Tobacco Industry "Prevention" Programs

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May, 1999

One of the most visible and hypocritical strategies of the tobacco industry is the development of tobacco “prevention” programs. These programs fall loosely into three categories: youth access programs, industry-sponsored educational programs, and youth program partnerships. The most disturbing aspect of these programs is that many businesses and individuals have fallen for the tobacco industry’s ruse. Examples include Danny Glover’s representation of R.J. Reynolds on behalf of its “Support The Law--It Works” program, the tobacco companies’ JAYS (Jaycees Against Youth Smoking) program, and Philip Morris’ partnership with 4-H.

There is, however, an important instructive value to the tobacco industry’s own “anti-tobacco” programs. We have long relied on the tobacco industry’s own reactions to anti-tobacco strategies as a means of assessing our own effectiveness. In other words, if the tobacco industry adopts a given strategy, then that strategy is probably ineffective at controlling tobacco use (or may even backfire). Conversely, if the tobacco industry aggressively opposes an anti-tobacco effort, we have evidence that that particular strategy is effective.

Tobacco Industry Youth Access Programs

“It’s the Law”

This was the Tobacco Institute’s first major “youth access” program, now retired. The primary component of “It’s the Law” was the distribution of blue signs with white and orange lettering which read: “It’s the Law: We Do Not Sell Tobacco Products to Persons Under 18.” In late 1990, the Tobacco Institute announced a $10 million public relations campaign surrounding “It’s the Law.” In addition to posting signs, the program also included:

Not surprisingly, a 1996 article published in the American Journal of Public Health found “It's the Law” programs were not associated with a significant reduction in illegal sales either with vending machines or over-the-counter sources (DiFranza, Savageau & Aisquith, 1996). Tobacco control activists long suspected that the actual purpose of the program was to improve the low public image of the tobacco industry, while legitimizing certain industry lobbying efforts. With the forced release of internal industry documents, this suspicion has been confirmed (Hanners, 1998).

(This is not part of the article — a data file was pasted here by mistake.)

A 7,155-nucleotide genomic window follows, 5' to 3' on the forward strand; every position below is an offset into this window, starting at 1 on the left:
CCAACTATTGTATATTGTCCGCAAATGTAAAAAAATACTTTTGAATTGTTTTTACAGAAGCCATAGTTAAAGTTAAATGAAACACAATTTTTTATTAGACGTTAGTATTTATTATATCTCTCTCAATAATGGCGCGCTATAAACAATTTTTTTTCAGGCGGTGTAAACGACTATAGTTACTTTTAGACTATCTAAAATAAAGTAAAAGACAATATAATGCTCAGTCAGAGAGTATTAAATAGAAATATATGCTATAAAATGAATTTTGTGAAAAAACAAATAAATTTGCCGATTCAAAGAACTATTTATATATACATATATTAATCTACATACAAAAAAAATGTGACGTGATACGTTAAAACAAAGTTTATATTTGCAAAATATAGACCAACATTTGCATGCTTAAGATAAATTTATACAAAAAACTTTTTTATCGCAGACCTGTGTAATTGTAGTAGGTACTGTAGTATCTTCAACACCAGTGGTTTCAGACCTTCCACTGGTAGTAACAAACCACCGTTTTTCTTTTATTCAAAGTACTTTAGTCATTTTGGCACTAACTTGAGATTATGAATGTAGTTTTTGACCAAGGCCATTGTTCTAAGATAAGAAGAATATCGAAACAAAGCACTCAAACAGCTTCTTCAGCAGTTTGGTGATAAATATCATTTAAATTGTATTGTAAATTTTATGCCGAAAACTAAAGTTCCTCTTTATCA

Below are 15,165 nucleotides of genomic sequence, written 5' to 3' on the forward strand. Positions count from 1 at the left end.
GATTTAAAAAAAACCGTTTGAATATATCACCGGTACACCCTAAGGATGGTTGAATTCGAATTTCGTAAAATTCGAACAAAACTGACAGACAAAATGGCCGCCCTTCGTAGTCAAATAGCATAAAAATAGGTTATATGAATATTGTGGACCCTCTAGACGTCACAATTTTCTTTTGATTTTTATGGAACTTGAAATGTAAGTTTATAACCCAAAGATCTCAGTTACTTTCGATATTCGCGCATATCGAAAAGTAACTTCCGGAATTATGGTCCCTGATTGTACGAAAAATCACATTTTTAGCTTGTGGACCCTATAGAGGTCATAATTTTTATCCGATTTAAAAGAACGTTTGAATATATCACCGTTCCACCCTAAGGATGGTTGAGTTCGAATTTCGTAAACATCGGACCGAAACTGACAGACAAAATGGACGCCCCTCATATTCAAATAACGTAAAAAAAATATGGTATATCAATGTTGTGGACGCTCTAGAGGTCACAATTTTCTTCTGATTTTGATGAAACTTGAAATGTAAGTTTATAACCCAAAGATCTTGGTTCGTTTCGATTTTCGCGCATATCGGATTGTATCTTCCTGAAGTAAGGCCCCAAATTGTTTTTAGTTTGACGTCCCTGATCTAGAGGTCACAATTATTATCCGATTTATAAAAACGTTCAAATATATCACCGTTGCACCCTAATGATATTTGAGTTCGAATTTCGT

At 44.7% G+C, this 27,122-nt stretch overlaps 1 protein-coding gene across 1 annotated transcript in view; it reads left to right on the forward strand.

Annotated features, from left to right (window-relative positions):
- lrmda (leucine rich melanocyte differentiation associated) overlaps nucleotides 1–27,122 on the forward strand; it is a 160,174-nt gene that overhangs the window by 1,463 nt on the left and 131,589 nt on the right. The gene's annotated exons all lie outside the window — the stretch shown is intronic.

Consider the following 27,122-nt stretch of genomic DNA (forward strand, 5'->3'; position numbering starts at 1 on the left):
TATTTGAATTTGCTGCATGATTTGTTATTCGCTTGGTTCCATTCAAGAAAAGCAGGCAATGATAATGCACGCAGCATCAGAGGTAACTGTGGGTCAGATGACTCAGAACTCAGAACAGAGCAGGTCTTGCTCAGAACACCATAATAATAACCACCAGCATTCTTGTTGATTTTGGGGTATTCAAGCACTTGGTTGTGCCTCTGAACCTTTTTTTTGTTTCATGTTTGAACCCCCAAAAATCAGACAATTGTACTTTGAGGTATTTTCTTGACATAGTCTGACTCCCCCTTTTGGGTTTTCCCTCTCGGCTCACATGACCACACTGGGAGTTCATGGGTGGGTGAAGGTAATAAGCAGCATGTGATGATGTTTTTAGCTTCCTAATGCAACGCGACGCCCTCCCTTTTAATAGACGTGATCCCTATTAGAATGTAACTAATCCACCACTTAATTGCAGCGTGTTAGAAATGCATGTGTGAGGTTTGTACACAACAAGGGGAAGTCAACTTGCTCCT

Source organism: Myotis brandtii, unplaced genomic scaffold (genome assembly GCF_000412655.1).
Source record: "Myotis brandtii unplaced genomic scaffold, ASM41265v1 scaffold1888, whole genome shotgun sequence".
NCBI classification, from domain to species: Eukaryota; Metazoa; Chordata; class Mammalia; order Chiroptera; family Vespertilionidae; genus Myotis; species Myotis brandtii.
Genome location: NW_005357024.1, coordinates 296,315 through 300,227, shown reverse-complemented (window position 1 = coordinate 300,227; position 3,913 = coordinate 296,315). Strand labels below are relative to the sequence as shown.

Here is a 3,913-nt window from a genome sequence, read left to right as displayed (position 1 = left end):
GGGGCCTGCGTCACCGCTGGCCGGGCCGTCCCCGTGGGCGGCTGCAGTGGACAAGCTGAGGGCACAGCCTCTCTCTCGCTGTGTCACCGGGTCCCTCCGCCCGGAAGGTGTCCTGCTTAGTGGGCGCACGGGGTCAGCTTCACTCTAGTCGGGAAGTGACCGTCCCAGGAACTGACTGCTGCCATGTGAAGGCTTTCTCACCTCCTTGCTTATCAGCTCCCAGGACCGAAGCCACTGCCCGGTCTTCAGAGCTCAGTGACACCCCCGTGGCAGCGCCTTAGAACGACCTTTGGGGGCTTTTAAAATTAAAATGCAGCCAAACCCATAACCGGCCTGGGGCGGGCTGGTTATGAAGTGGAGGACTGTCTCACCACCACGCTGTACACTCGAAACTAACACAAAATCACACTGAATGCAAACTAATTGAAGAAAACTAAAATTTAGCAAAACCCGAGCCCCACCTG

“Support The Law -- It Works”

Much like “It’s the Law,” this was R.J. Reynolds’ first “comprehensive” retail program. The program was most notable for having enlisted actor Danny Glover as its spokesperson. “Support The Law - It Works” bore many similarities to the Tobacco Institute’s “It’s the Law,” including a focus on signage and on framing smoking as an adult activity.


“We Card”

In 1995, amidst great fanfare, the Coalition for Responsible Tobacco Retailing, whose members included cigarette and smokeless tobacco companies and leading convenience store and supermarket chains, unveiled a new national voluntary program to combat tobacco sales to minors. The program, heavily backed by the Tobacco Institute, centers on having store clerks ask for picture identification from anyone appearing younger than 25 before selling them any tobacco product. Participating stores receive signs that read, “Under 18. We Card. No Tobacco,” together with employee training guides, a calendar indicating the date of birth required to legally purchase tobacco, and various pins, pads, and decals. Substantively, the program is quite similar to the “It’s the Law” program, which it replaced.


“Action Against Access”

Philip Morris (PM) is touting their latest program, Action Against Access (AAA), as one of the most comprehensive programs ever introduced to combat youth access to cigarettes. Designed as a complement to the “We Card” program, AAA purports to discourage minors from smoking by:

Though touted as a major effort to curtail illegal sale of tobacco to minors, in reality AAA is strictly a publicity campaign, as is now evident from internal industry documents released under court order (Hanners, 1998). AAA came at a time when the Food and Drug Administration (FDA) was proposing to regulate tobacco as a drug and cut down on sales to minors. Moreover, public sentiment had moved strongly against the tobacco industry. It is worth noting that one year after launching the program, not a single merchant had been sanctioned for selling tobacco to minors and there was no evidence that the program had any positive impact whatsoever on youth access to tobacco (Levine, 1996).

Tobacco Industry Education Programs

“The Family C.O.U.R.S.E. Consortium”

Unveiled in 1990, the C.O.U.R.S.E. (Communication Through Understanding, Respect and Self-Esteem) Consortium was created by the Tobacco Institute. The C.O.U.R.S.E. “curriculum” includes two basic components: Distribution of the booklet “Tobacco: Helping Youth Say No” and television PSA’s with the theme “Smoking should not be a part of growing up.” Both of these components are produced by the Tobacco Institute.

The themes underlying the C.O.U.R.S.E. “curriculum” or philosophy are familiar: